Adventure Travel in Nepal: Kathmandu to Tansen and a Few Places Between
Adventure travel in Nepal; I grew up looking through the photos in my dad’s mountaineering books. Reinhold Messner would stare out at me purposefully as he stood triumphant on yet another conquered Himalayan summit, willed into submission with ice-axe in hand and blistered, sunburnt smile.
I always knew one day I’d end up in Nepal and my chance came in 2009. After a period of volunteer work and travel in India I endured the sleeper train from Delhi to Gorakhpur. A three hour, cramped, pins and needles inducing bus ride delivered me to the border town of Sunauli. My adventure travel in Nepal was underway. This visit wasn’t going to reach the heights of Mr Messner, but I endeavoured to fit in what three weeks would allow.
Self-pity and whinging soon gave way to full-scale wonderment as I discovered the real Kathmandu; centuries old, layers of history slowly revealed through courtyard meanderings and alleyway wanderings. A city stitched together through the rhythms of daily worship and religious reverence.
To hear me espouse at length on the wonders of Nepal’s capital city, click here; travel to Kathmandu.
Gorkha greeted me with a chicken attack.
7.30am saw me standing at the road side on the outskirts of Kathmandu trying to find a shared taxi to Gorkha – a rammed Toyota people carrier, with me sandwiched into the back seat, bag on the roof. Five hours of stop-start driving down Nepal’s main east-west route, and I was finally delivered to Gorkha’s tiny bus stand. Perched high above the valley floor, the small town’s view stretched out to reveal a steep, green landscape; its surface moulded and etched with centuries of cultivation.
Enter the chicken. Possibly auspicious? Not sure, but the reception at New Prince Guesthouse certainly had a different twist with its guest-attacking guard hen.
To see who came off best, click here for my brief rampage through Gorkha.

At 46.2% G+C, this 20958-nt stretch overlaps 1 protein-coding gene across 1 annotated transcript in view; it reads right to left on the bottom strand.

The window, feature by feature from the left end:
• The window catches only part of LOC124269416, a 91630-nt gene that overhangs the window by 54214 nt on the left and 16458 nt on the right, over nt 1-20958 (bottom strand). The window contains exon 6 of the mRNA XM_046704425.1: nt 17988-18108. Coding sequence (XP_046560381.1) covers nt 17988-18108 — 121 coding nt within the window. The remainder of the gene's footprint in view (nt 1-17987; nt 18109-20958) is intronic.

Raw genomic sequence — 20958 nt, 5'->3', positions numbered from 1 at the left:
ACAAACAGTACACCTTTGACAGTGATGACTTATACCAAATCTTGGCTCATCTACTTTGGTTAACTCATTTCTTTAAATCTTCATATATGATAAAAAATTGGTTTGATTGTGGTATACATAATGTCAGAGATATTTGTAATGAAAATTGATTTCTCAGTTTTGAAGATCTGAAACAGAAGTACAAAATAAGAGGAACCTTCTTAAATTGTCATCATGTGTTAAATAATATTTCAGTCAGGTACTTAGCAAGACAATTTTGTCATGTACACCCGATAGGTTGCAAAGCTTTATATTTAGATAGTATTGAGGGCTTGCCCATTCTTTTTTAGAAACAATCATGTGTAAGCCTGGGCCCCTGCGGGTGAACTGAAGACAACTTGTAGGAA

After a day of exploring Gorkha I headed back down into the valley for the short bus trip along Prithvi highway to Dumre and the turn off for the national treasure that is Bandipur.
High above Dumre, Bandipur is draped elegantly along a narrow ridge; a living and breathing monument to Newari culture and architecture. As certainly one of the highlights of my time in Nepal, I spent four amazing days here, staying in a traditional, restored Newari building overlooking the end of the main bazaar and the town’s two tiered temple, Bindebasini mandir.
Made wealthy as a key stopping point on the trade route between Tibet and India, many of its proud buildings still testify to its heyday and status as a prosperous trading centre in its own right.
Click here for my own tour to Bandipur.
Leaving somewhat reluctantly, I embarked on the steep descent by Jeep to the valley floor for an early local bus to Pokhara. Two non-eventful busses later and I had arrived at the lake-side haven.
After days and weeks of constantly being on the move, Pokhara was a chance rest up and recharge myself in the numerous bakeries offering sticky treats. The resting-up part didn’t last long. Within a couple of days restlessness kick in, mountain bikes were hired and local hills conquered.
Click here for my five days in Pokhara Nepal.
After my five day Pokhara eatathon it was time to depart to Tansen, a lumbering four hour bus journey south along the Siddhartha highway. Weaved through tight, lush river valleys it traces a route of inconceivable steepness through narrow, windy switch-backs and defies precipitous drops that definitely didn’t look bus friendly. At the small town of Batung a small group of us transferred to a Jeep for the short, bumpy ride to Tansen.
Famed for its tight, narrow and pedestrian only streets, large areas of Tansen are still a living museum to Newari architecture with traditional shop-houses lining stone paved streets. Situated on the important India-Tibet trade route, in the 18th century the small town became increasingly prosperous, the vestiges of which can still be seen today.
For me the highlight was seeing the surrounding countryside, an energy-sapping all day walk brought me face-to-face with rural communities and spectacular scenery.
To hear me wax lyrical about all that Tansen has to offer, click here.
Although I didn’t partake in the traditional, mountainous Nepali trekking experience, I did get a feel for the country’s cultural and historical depth and breadth. Portrayed through ancient architecture, small market towns and rural communities, the spirit of Nepal sure is infectious. So much so that I’m sure to be back for more adventure travel in Nepal.